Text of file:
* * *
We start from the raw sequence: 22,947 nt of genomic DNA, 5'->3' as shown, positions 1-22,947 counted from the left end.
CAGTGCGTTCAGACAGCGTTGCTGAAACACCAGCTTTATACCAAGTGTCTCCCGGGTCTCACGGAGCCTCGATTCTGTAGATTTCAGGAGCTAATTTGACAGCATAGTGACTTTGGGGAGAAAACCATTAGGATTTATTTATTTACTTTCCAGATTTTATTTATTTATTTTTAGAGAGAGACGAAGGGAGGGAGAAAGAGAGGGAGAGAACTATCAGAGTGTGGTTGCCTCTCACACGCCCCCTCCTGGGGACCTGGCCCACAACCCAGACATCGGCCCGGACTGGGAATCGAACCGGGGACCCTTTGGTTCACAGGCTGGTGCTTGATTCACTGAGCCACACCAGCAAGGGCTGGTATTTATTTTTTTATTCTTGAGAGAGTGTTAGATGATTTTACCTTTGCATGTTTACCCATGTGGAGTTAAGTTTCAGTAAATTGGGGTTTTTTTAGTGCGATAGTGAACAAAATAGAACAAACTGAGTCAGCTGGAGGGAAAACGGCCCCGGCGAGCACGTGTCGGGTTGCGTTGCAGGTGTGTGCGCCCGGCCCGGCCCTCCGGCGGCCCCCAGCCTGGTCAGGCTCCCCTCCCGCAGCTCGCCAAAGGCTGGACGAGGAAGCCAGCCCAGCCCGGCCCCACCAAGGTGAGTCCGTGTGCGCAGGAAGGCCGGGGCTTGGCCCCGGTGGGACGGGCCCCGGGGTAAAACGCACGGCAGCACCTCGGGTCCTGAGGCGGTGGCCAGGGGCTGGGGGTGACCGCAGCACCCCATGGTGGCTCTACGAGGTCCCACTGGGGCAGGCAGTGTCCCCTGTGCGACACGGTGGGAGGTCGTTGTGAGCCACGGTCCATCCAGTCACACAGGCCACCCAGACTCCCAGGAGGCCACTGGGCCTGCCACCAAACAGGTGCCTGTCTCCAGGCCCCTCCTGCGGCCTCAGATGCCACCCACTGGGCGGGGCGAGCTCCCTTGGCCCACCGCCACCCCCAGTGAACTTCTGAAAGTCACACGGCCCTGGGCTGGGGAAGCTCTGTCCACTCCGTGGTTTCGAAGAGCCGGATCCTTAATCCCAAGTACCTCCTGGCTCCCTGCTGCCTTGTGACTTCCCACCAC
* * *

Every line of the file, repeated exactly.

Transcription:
We start from the raw sequence: 22,947 nt of genomic DNA, 5'->3' as shown, positions 1-22,947 counted from the left end.
CAGTGCGTTCAGACAGCGTTGCTGAAACACCAGCTTTATACCAAGTGTCTCCCGGGTCTCACGGAGCCTCGATTCTGTAGATTTCAGGAGCTAATTTGACAGCATAGTGACTTTGGGGAGAAAACCATTAGGATTTATTTATTTACTTTCCAGATTTTATTTATTTATTTTTAGAGAGAGACGAAGGGAGGGAGAAAGAGAGGGAGAGAACTATCAGAGTGTGGTTGCCTCTCACACGCCCCCTCCTGGGGACCTGGCCCACAACCCAGACATCGGCCCGGACTGGGAATCGAACCGGGGACCCTTTGGTTCACAGGCTGGTGCTTGATTCACTGAGCCACACCAGCAAGGGCTGGTATTTATTTTTTTATTCTTGAGAGAGTGTTAGATGATTTTACCTTTGCATGTTTACCCATGTGGAGTTAAGTTTCAGTAAATTGGGGTTTTTTTAGTGCGATAGTGAACAAAATAGAACAAACTGAGTCAGCTGGAGGGAAAACGGCCCCGGCGAGCACGTGTCGGGTTGCGTTGCAGGTGTGTGCGCCCGGCCCGGCCCTCCGGCGGCCCCCAGCCTGGTCAGGCTCCCCTCCCGCAGCTCGCCAAAGGCTGGACGAGGAAGCCAGCCCAGCCCGGCCCCACCAAGGTGAGTCCGTGTGCGCAGGAAGGCCGGGGCTTGGCCCCGGTGGGACGGGCCCCGGGGTAAAACGCACGGCAGCACCTCGGGTCCTGAGGCGGTGGCCAGGGGCTGGGGGTGACCGCAGCACCCCATGGTGGCTCTACGAGGTCCCACTGGGGCAGGCAGTGTCCCCTGTGCGACACGGTGGGAGGTCGTTGTGAGCCACGGTCCATCCAGTCACACAGGCCACCCAGACTCCCAGGAGGCCACTGGGCCTGCCACCAAACAGGTGCCTGTCTCCAGGCCCCTCCTGCGGCCTCAGATGCCACCCACTGGGCGGGGCGAGCTCCCTTGGCCCACCGCCACCCCCAGTGAACTTCTGAAAGTCACACGGCCCTGGGCTGGGGAAGCTCTGTCCACTCCGTGGTTTCGAAGAGCCGGATCCTTAATCCCAAGTACCTCCTGGCTCCCTGCTGCCTTGTGACTTCCCACCAC